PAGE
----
Jinjifore's Knitting Gallery--Page 4

The Fish Blanket

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Festive Fish Afghan
Festive Fish Afghan

Pattern: "Festive Fish Afghan." Paula Levy. Knitter's Magazine. Issue 51 (Summer 1998): 66-67.
Yarn: 16 (50g/222yd) skeins Brown Sheep Cotton Fine (75% cotton/25% wool), 1 skein each of the following colors (listed in order from top to bottom on the pictured blanket): Lilac Haze, Cherry Moon, Sage, Tea Rose (discontinued), Lupine, Coral Sunset, Blue Paradise (discontinued), Sunburst (discontinued), Nymph, Wine, Lapiz, Lime Light (discontinued), Jungle Green, Wild Orange (discontinued), Prosperous Plum, Oriential Jade. Each skein (except the Wild Orange for some reason) made at least 10 fish and some colors made 11.
Needles: 2.5mm (US 1)
Gauge: 7 stitches x 14 rows = 1" over garter stitch
Knitting Time and Date Completed: 1 year total, completed 10/05
Notes: This is the second Festive Fish Afghan I've made. The pattern calls for worsted weight wool, but since I intended to give this to my baby girl I decided to use Brown Sheep's Cotton Fine to make a lighter cotton version. Of course, the lighter weight meant smaller fish, and therefore more fish. This finished blanket is 8 fish wide and 20 fish long, 160 fish in total. The original pattern calls for two contrasting colors, but I was inspired by the designer's suggestion of using different tropical colors (and by the Cotton Fine palette) to make this 16-color version. Sadly, several of the colors are no longer available, but I'm very pleased to have had them for my blanket.

Fish Blocking
Fish Blocking

Because of the fit of the individual pieces, I knew that blocking would be important. I cut a rectangular frame of plastic from a folder and marked along the edges where the midpoints of the widest parts of the fish would be, and also where the noses and tails should be pinned. I used 16 pins for each fish, and as my blocking sessions grew bigger, so did my collection of pins. I have three Altoid tins full now, and twice bought out my local JoAnn's supply of T-pins. Hopefully it will a long time before I find a project that will make me run out of pins again.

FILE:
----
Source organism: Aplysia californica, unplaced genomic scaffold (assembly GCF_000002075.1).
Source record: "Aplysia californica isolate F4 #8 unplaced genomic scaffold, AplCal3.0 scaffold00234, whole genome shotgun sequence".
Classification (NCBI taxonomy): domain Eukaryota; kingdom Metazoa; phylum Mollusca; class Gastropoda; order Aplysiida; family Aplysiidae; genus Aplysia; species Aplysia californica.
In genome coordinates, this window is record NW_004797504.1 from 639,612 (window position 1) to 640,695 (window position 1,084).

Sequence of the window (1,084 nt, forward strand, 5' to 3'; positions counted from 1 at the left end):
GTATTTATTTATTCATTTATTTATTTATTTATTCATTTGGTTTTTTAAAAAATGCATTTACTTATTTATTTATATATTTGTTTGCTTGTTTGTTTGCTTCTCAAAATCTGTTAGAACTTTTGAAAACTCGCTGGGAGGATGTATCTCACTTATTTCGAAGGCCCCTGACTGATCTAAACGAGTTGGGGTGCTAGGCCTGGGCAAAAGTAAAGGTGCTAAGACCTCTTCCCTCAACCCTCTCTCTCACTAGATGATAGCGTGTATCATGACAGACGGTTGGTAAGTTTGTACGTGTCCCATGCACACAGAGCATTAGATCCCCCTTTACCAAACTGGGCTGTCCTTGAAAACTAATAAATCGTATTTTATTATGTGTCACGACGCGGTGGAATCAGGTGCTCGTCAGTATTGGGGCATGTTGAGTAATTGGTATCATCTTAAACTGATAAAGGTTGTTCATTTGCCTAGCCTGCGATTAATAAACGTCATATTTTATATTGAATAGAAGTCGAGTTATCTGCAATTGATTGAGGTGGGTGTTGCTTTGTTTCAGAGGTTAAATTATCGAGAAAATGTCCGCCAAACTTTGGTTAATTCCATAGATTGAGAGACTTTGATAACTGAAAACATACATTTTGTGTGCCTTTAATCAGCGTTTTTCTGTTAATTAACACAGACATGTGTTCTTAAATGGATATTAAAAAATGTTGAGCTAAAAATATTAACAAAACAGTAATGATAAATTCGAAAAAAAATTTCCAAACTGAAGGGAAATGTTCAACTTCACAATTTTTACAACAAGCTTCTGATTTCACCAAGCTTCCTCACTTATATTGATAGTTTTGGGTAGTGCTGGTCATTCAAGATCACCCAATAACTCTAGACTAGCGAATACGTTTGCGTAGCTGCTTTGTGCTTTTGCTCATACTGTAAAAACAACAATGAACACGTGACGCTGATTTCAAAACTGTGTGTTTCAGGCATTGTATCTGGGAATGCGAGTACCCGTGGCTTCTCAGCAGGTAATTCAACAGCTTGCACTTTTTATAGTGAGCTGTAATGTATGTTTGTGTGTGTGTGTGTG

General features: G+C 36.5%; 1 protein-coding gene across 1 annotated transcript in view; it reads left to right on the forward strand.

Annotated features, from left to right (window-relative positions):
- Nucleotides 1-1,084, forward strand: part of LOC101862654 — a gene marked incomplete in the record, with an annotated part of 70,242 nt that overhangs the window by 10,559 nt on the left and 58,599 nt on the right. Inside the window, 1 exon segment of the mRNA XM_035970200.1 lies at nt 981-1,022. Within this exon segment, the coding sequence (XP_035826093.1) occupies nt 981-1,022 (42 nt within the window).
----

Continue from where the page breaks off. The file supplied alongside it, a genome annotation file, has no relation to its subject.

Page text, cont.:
More Fish Blocking
More Fish Blocking

As I continued to work with the various colors, I read an article about swatching, and how one designer had narrowly averted a disaster when he discovered that his colors bled onto one another even after the initial swatch washing. I took one look at all the beautiful and contrasting colors, and started washing. Some of the dark colors didn't quit bleeding until they'd been washed four or five times, and for several days my kitchen sported half a dozen bowls with brightly dyed water as I soaked and washed in an attempt to get the extra dye out. (My cats attended each stage as if there were real fish laid out on the table.)

First Computer Color Model
First Computer Color Model

As I began to accumulate colors, I realized that playing around with the arrangement of all 120 (yes, 120, read on...) finished fish would be very difficult. So, I opened AppleWorks and made a little model fish, then cut and pasted until I had my planned 8 by 15 fish. The payoff was immediate, as I noticed that the blanket in the model was a bit...short. Going back to my calculations, I realized that I had multiplied each row by the widest part of the fish, failing to take into account that the width of each two rows would be the widest part of one fish plus the narrowest part of its neighbor. I calculated that about 5 more rows, or 40 more fish, would be needed. Back to the catalog for more yarn....

Second Computer Color Model
Second Computer Color Model

Once I started playing with the colors, I quickly realized that my initial notion of randomizing, while attractive in its own way, wasn't nearly as striking as keeping the same contrasting colors together. As you can see, I did play around even with this model once I began to lay out the real fish, but the model saved me many hours of shifting little knitted fishies around.

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